An interesting and sometimes costly surprise occurs during the home buying process. The claim experience of the prior seller could impact the price of the premium of the new buyer. For that reason, you can ask for a copy of the CLUE report on the home you’re interested in buying prior to writing a contract.
Owning Makes More Sense
When comparing the cost of owning a home to renting, there is more than the difference in house payment against the rent currently being paid. It very well could be lower than the rent but when you consider the other benefits, owning could be much lower than renting.
Each mortgage payment has an amount that is used to pay down the principal which is building equity for the owner. Similarly, the home appreciates over time which also benefits the owner by increasing their equity.
There are additional expenses for owning a home that renters don’t have like repairs and possibly, a homeowner’s association. To get a clear picture, look at the following example of a $300,000 home with a 3.5% down payment on a 4.5%, 30-year mortgage.
The total payment is $2,264 including principal, interest, property taxes, property and mortgage insurance. However, when you consider the monthly principal reduction, appreciation, maintenance and HOA, the net cost of housing is $1,218. It costs $1,282 more to rent at $2,500 a month than to own. In a year’s time, it would cost $15,000 more to rent than to own which is more than the down payment and closing costs to buy the home.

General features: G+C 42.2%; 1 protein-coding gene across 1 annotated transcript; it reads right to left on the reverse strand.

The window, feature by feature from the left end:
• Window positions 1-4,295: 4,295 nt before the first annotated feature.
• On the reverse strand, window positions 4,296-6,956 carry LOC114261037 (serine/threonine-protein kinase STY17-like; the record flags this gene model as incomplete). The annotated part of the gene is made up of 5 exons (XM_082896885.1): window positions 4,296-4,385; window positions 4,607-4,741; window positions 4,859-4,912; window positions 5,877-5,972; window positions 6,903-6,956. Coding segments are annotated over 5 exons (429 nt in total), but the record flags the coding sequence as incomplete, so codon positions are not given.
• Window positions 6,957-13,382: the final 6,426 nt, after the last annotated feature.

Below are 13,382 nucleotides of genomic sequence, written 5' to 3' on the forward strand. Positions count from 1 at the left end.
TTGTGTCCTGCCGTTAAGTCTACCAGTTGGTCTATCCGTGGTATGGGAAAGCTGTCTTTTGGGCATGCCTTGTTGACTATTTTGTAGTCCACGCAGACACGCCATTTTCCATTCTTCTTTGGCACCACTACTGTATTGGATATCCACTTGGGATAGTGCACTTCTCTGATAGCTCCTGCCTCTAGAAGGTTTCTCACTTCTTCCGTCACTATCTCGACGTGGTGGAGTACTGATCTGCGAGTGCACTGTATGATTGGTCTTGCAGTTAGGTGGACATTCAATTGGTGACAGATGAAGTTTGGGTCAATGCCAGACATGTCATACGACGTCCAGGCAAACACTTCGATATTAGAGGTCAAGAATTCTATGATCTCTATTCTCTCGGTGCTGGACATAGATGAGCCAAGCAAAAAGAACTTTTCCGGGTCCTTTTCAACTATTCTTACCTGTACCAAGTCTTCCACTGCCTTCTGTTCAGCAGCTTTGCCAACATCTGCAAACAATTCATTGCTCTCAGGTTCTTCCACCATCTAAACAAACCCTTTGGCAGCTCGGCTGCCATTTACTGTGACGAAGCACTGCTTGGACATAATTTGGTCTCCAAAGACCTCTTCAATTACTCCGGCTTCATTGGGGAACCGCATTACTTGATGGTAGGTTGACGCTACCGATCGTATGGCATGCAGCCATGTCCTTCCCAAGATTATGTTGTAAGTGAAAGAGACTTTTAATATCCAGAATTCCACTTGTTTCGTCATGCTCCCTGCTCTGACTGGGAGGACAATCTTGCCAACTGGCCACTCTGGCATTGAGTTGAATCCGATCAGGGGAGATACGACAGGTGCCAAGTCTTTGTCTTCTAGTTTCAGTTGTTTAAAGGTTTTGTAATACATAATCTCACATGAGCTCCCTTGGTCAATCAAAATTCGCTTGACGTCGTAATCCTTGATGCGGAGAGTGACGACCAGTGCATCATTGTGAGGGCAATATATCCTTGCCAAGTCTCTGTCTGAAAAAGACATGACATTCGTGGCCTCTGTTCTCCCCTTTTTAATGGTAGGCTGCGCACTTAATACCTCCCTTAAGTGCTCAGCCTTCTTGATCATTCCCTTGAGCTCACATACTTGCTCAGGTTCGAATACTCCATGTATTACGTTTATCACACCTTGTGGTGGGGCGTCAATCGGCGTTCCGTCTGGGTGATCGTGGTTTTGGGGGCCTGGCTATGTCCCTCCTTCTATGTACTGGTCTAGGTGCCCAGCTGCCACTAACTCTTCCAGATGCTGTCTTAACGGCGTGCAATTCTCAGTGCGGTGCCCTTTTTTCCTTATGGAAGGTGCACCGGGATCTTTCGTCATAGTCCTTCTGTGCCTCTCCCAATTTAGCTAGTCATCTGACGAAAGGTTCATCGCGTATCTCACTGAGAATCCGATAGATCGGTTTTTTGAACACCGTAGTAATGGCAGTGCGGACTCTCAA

With normal amortization and 3% annual appreciation, the $10,500 down payment in this example turns into $112,000 in equity in seven years. Check out your own numbers using the Rent vs. Own or call us at (206) 979-9632. Owning a home makes sense and can be one of the best investments a person will ever make.
Waiting Period After Distressed Sale
“How long do we have to wait to qualify for another mortgage” is the question concerning people who’ve had a foreclosure, short sale or bankruptcy. The loan types for the new loan will differ in amounts of time to heal credit scores based on the event.
The following chart is meant to be a general guide for how long a person might have to wait. During this waiting period, it’s important that the person be current on all payments and maintains a history of good credit.
A recommended lender can give you specific information regarding your individual situation and can make suggestions that will improve your ability to qualify for a mortgage. This process should be started before looking at homes because of the time constraints listed here can vary based on current requirements and possible extenuating circumstances of your case.